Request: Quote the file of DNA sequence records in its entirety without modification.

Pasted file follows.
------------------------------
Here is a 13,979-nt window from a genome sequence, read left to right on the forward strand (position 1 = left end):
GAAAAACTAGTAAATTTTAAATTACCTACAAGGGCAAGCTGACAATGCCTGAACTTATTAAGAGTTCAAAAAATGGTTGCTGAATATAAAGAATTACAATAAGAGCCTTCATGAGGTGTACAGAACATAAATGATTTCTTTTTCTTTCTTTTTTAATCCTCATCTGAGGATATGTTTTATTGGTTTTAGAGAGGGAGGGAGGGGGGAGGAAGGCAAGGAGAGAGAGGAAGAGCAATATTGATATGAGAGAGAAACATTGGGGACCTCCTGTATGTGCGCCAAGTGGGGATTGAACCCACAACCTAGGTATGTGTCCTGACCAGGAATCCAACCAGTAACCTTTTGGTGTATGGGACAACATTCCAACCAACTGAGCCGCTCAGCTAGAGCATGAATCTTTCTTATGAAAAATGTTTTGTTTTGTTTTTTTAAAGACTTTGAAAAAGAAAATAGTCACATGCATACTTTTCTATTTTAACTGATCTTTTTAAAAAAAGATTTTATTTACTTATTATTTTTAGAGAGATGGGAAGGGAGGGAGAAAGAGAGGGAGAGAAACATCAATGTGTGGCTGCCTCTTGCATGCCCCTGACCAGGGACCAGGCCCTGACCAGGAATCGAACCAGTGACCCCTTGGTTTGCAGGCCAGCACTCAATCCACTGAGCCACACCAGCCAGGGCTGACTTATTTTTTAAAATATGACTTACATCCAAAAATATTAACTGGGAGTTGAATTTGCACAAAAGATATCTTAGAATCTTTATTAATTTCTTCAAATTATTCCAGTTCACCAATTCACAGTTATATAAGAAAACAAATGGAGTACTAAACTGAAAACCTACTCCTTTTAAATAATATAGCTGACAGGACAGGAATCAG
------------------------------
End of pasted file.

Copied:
Here is a 13,979-nt window from a genome sequence, read left to right on the forward strand (position 1 = left end):
GAAAAACTAGTAAATTTTAAATTACCTACAAGGGCAAGCTGACAATGCCTGAACTTATTAAGAGTTCAAAAAATGGTTGCTGAATATAAAGAATTACAATAAGAGCCTTCATGAGGTGTACAGAACATAAATGATTTCTTTTTCTTTCTTTTTTAATCCTCATCTGAGGATATGTTTTATTGGTTTTAGAGAGGGAGGGAGGGGGGAGGAAGGCAAGGAGAGAGAGGAAGAGCAATATTGATATGAGAGAGAAACATTGGGGACCTCCTGTATGTGCGCCAAGTGGGGATTGAACCCACAACCTAGGTATGTGTCCTGACCAGGAATCCAACCAGTAACCTTTTGGTGTATGGGACAACATTCCAACCAACTGAGCCGCTCAGCTAGAGCATGAATCTTTCTTATGAAAAATGTTTTGTTTTGTTTTTTTAAAGACTTTGAAAAAGAAAATAGTCACATGCATACTTTTCTATTTTAACTGATCTTTTTAAAAAAAGATTTTATTTACTTATTATTTTTAGAGAGATGGGAAGGGAGGGAGAAAGAGAGGGAGAGAAACATCAATGTGTGGCTGCCTCTTGCATGCCCCTGACCAGGGACCAGGCCCTGACCAGGAATCGAACCAGTGACCCCTTGGTTTGCAGGCCAGCACTCAATCCACTGAGCCACACCAGCCAGGGCTGACTTATTTTTTAAAATATGACTTACATCCAAAAATATTAACTGGGAGTTGAATTTGCACAAAAGATATCTTAGAATCTTTATTAATTTCTTCAAATTATTCCAGTTCACCAATTCACAGTTATATAAGAAAACAAATGGAGTACTAAACTGAAAACCTACTCCTTTTAAATAATATAGCTGACAGGACAGGAATCAG